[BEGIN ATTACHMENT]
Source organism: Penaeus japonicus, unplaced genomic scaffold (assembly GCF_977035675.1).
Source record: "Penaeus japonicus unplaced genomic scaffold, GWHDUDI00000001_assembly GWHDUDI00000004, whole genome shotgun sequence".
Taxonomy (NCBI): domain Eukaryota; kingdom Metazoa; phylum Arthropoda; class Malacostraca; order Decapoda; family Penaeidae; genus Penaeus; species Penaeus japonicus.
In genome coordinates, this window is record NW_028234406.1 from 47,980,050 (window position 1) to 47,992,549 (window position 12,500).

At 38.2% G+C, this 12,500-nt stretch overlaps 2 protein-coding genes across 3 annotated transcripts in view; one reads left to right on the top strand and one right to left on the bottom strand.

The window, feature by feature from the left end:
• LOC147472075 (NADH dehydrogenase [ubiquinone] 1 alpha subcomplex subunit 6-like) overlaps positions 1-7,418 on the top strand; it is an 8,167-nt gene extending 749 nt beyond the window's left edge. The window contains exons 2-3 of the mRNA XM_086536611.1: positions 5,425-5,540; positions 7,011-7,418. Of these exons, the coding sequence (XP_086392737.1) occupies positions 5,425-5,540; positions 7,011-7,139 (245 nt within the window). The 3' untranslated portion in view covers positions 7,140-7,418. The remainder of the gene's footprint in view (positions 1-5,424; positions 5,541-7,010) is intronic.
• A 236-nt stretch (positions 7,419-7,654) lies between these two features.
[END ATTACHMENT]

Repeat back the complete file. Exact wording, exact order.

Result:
Source organism: Penaeus japonicus, unplaced genomic scaffold (assembly GCF_977035675.1).
Source record: "Penaeus japonicus unplaced genomic scaffold, GWHDUDI00000001_assembly GWHDUDI00000004, whole genome shotgun sequence".
Taxonomy (NCBI): domain Eukaryota; kingdom Metazoa; phylum Arthropoda; class Malacostraca; order Decapoda; family Penaeidae; genus Penaeus; species Penaeus japonicus.
In genome coordinates, this window is record NW_028234406.1 from 47,980,050 (window position 1) to 47,992,549 (window position 12,500).

At 38.2% G+C, this 12,500-nt stretch overlaps 2 protein-coding genes across 3 annotated transcripts in view; one reads left to right on the top strand and one right to left on the bottom strand.

The window, feature by feature from the left end:
• LOC147472075 (NADH dehydrogenase [ubiquinone] 1 alpha subcomplex subunit 6-like) overlaps positions 1-7,418 on the top strand; it is an 8,167-nt gene extending 749 nt beyond the window's left edge. The window contains exons 2-3 of the mRNA XM_086536611.1: positions 5,425-5,540; positions 7,011-7,418. Of these exons, the coding sequence (XP_086392737.1) occupies positions 5,425-5,540; positions 7,011-7,139 (245 nt within the window). The 3' untranslated portion in view covers positions 7,140-7,418. The remainder of the gene's footprint in view (positions 1-5,424; positions 5,541-7,010) is intronic.
• A 236-nt stretch (positions 7,419-7,654) lies between these two features.